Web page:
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Accused pharmaceutical fraudster Martin Shkreli eyes collecting rare Magic cards

And now, for Martin Shkreli's next trick ....

Accused pharma fraudster Martin Shkreli has sparked yet another firestorm, this time after he asked Reddit users for information about buying rare, pricey cards used in the geeky trading card game Magic: The Gathering

"Hi everyone. I'm new to the game," a user named "martinshrekli" posted in the subreddit for Magic, in a thread with the heading "Advice for a new and wealthy player."

"I'm looking to acquire some rare cards. I am a collector of wine, art and other goods. Can someone give me some resources on collecting rare cards? Specifically I've been told black lotus cards are very valuable."

"Thanks, Martin," wrote the poster.

Shkreli later posted on Twitter, perhaps in jest, that he had acquired some Black Lotus cards.


Black Lotus cards, which can sell for $14,000 or more, are prized by Magic aficionados for their rarity.

Shkreli's query, first reported by the site Kotaku.com, drew more than 600 responses, some thoughtful, others scornful, from the Reddit community, where his reputation as a provocateur preceded him.

One wrote, "Martin you really should learn the game. If your interested in the investment after you've played a bit then you can always get advice from your local game store after you've made a few new friends."

Another told Shkreli, "If you're interested in a serious discussion there are those of us who can help. We have facebook groups specifically for high end transactions."

But other comments were scathing.

"There goes the neighborhood," one comment said.

Another wrote: "crazy rich evil guy looking to make money buying old expensive collectables (sic)."

The 32-year-old Shkreli first gained public notoriety last year after Turing Pharmaceuticals, the company that he led at the time, raised the price of the antiparasite medication Daraprim by more than 5,000 percent. Daraprim is used to treat pregnant women, babies and people infected with HIV, as well as other patients.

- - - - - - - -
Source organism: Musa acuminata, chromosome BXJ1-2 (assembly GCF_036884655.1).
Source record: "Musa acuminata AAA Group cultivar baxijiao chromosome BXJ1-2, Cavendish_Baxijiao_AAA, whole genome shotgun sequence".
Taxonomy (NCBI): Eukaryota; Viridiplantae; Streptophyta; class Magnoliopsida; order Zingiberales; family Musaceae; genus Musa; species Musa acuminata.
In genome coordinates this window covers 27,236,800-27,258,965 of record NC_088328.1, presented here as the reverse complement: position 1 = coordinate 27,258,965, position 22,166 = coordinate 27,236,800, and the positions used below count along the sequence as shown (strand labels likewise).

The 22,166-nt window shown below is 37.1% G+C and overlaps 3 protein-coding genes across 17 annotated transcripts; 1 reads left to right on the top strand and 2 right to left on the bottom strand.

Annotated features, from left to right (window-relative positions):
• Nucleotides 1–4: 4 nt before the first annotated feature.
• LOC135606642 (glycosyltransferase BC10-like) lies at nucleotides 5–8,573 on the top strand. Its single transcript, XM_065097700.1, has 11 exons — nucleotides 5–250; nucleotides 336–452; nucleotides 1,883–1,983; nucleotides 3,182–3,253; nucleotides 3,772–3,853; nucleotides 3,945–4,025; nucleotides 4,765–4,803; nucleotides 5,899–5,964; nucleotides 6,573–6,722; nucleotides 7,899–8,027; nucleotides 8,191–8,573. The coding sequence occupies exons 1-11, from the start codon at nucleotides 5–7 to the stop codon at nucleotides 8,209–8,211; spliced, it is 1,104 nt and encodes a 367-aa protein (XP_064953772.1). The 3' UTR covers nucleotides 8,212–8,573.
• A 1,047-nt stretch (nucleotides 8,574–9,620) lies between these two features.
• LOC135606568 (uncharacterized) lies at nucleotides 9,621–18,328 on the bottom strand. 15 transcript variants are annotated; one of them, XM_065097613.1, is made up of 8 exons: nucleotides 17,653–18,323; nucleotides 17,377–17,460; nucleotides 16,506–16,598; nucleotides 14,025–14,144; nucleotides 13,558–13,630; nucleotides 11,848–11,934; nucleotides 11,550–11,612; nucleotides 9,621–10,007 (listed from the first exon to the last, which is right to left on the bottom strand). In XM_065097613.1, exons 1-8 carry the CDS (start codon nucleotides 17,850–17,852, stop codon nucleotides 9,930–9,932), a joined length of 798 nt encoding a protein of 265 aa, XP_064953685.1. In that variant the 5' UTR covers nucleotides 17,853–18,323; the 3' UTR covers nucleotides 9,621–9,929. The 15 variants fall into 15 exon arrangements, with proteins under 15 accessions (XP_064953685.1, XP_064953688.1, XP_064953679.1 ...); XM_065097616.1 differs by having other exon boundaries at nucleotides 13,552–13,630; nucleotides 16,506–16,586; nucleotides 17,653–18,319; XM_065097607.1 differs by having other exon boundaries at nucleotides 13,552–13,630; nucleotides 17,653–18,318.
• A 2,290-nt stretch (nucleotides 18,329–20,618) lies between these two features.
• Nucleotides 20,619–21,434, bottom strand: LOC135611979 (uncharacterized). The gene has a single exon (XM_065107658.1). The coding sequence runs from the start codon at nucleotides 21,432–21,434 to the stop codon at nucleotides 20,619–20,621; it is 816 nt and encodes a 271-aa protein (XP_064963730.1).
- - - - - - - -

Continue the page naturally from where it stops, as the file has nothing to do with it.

He then argued, repeatedly, that the price hike was justifiable, saying that he was going to use extra revenue for research on new drugs. But internal company documents later showed that he and Turing were relishing the profits that the price increase would bring, which were estimated to be $375 million annually.

His contemptuous attitude on social media such as Twitter toward his critics, including elected officials, kept the controversy simmering for months, as did his brazen boast that he had purchased, for $2 million, a one-of-kind Wu Tang Clan album that he had no intention of playing for the public.

Shkreli was indicted by a federal grand jury in Brooklyn, New York, late last year on charges that he looted another pharma company he previously ran, Retrophin, out of $11 million as part of a scheme to pay back investors he was suspected of defrauding at hedge funds he had operated.

Shkreli has pleaded not guilty in the case, and remains free on $5 million bond.

Shkreli referred to his criminal case during the discussion on Reddit.

"I'm one of the most successful pharma entrepreneurs ever," Shkreli wrote.

"The charges are ridiculous. I am innocent, but alas, my last name is not Clinton," he wrote.

After CNBC emailed Shkreli's high-powered criminal defense lawyer Benjamin Brafman to request comment on the Reddit post, Shkreli telephoned a reporter and said, "You're writing a story about my card collecting?"

He then told CNBC that he didn't want the reporter to contact either himself, his lawyer or anyone who "works for me."

"CNBC is on our blacklist," Shkreli said.

Shkreli then posted a recorded conversation he had with the reporter on YouTube.